Digital dermatology: good for patients, good for insurers

29 april 2021 / Duncan Fisher

There is no doubt that telemedicine drives down the cost of healthcare. That’s reasonable to expect from the outset, because online services run cheaper than clinics and hospitals. Patients do away with travel costs and time off work, too.

Data coming in suggests an even bigger reason that telehealth is good for the purse strings: the medical outcomes are better.

This is true of people who are, or have been, in care. A pioneering study in 2012, for example, showed an association between web-based management of acute coronary syndrome survivors and improvement in their subsequent risk profiles. These patients were less likely than they would have been to return to hospital.

It’s also true of people who need treatment, but delay it for reasons that could be addressed by telemedicine. COVID fears keep people at home sometimes, when they should be seeing the doctor. Other times they face waiting queues that can last for months or even years. Untreated, some of their conditions can be expected to worsen.

That’s bad medicine, and it also means heavier costs when care finally does arrive. The nice thing about online consultations is that they happen right away – in fact, anywhere along a patient’s care journey, as many times as necessary. Add telemedicine to the mix, and you get lower likelihood of big, expensive intervention later on.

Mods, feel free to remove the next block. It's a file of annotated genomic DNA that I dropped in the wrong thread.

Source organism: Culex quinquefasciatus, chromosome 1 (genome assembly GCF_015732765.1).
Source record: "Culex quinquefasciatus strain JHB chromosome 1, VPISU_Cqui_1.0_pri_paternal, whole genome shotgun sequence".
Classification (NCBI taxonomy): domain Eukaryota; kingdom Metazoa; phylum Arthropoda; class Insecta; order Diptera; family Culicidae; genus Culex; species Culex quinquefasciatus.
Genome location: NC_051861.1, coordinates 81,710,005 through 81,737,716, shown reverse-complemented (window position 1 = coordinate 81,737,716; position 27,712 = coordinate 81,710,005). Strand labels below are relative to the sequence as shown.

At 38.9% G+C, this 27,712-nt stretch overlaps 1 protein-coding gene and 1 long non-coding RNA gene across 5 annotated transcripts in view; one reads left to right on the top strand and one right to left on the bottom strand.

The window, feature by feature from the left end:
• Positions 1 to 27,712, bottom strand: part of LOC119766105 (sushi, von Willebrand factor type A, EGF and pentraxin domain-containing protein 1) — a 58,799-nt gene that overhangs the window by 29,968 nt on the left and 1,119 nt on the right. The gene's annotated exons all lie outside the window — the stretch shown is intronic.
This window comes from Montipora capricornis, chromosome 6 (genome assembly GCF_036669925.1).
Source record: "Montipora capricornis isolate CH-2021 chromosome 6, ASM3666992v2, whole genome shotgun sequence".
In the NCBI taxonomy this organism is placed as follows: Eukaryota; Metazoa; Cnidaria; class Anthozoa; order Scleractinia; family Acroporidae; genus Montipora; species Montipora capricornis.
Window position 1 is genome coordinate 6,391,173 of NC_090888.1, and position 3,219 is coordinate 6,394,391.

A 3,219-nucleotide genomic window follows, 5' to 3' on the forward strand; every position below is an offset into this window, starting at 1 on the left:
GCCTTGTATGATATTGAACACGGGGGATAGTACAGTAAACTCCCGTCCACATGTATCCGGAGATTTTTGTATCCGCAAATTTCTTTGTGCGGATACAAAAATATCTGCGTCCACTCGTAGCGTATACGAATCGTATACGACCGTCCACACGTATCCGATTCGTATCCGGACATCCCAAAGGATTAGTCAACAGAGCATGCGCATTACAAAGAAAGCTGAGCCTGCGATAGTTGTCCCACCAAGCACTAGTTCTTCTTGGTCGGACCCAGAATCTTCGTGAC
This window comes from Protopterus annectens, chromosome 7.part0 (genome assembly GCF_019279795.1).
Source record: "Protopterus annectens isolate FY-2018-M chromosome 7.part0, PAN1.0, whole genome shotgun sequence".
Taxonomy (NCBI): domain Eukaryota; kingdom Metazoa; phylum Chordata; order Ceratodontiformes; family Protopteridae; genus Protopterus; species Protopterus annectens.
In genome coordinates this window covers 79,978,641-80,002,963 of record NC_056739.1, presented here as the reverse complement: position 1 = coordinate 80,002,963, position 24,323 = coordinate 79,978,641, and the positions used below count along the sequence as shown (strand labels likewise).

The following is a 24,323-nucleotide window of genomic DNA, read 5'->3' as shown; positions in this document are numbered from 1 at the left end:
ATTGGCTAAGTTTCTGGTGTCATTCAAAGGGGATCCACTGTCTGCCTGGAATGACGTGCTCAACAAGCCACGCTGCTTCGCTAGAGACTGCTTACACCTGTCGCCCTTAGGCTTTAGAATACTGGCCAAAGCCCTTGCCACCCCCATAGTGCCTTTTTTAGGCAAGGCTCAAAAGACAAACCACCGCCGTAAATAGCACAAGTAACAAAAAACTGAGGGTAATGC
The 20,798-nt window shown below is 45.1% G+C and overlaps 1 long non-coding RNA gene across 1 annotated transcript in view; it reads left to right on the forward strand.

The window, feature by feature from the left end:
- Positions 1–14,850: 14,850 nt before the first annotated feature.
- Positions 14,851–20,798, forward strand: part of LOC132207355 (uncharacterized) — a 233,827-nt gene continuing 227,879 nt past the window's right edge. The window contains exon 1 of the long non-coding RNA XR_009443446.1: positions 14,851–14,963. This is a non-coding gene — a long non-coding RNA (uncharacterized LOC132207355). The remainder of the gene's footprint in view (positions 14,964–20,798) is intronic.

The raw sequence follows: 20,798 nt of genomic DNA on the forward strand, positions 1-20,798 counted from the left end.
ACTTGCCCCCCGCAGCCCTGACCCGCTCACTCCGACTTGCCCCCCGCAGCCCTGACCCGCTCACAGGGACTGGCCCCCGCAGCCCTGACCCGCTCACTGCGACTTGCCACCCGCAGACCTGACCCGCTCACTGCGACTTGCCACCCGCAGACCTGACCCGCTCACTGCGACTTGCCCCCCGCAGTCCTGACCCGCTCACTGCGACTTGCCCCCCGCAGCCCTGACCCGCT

Dermatology is a particularly good example of this principle at work. Skin patients can be examined for most conditions by photograph or video link. Referral from there for in-person diagnosis, procedure, or medical management is easy if it’s needed -- and generally it isn’t. Snapmed dermatologists in Norway and Sweden are able to resolve 70% of their patients’ presenting problems by photo consultation, and 90% by video and follow-up.

That’s good medicine, and it’s good money-management for patients who pay out-of-pocket, and for insurers who, more and more, are adding digital medicine to their coverage portfolios for just these reasons.

Snapmed does partner very actively with insurers, to help keep their costs down. Insured Scandinavian patients get the quick access to dermatology care they need, and the cost of their cover, digital-cheap anyway, promises to stay low over time.

Service to the UK is now here as well. Along with direct-to-patient consultations, Snapmed has just opened the same prompt healthcare access to insurance patients all across Britain, and the very same cost-efficiency to their insurers.

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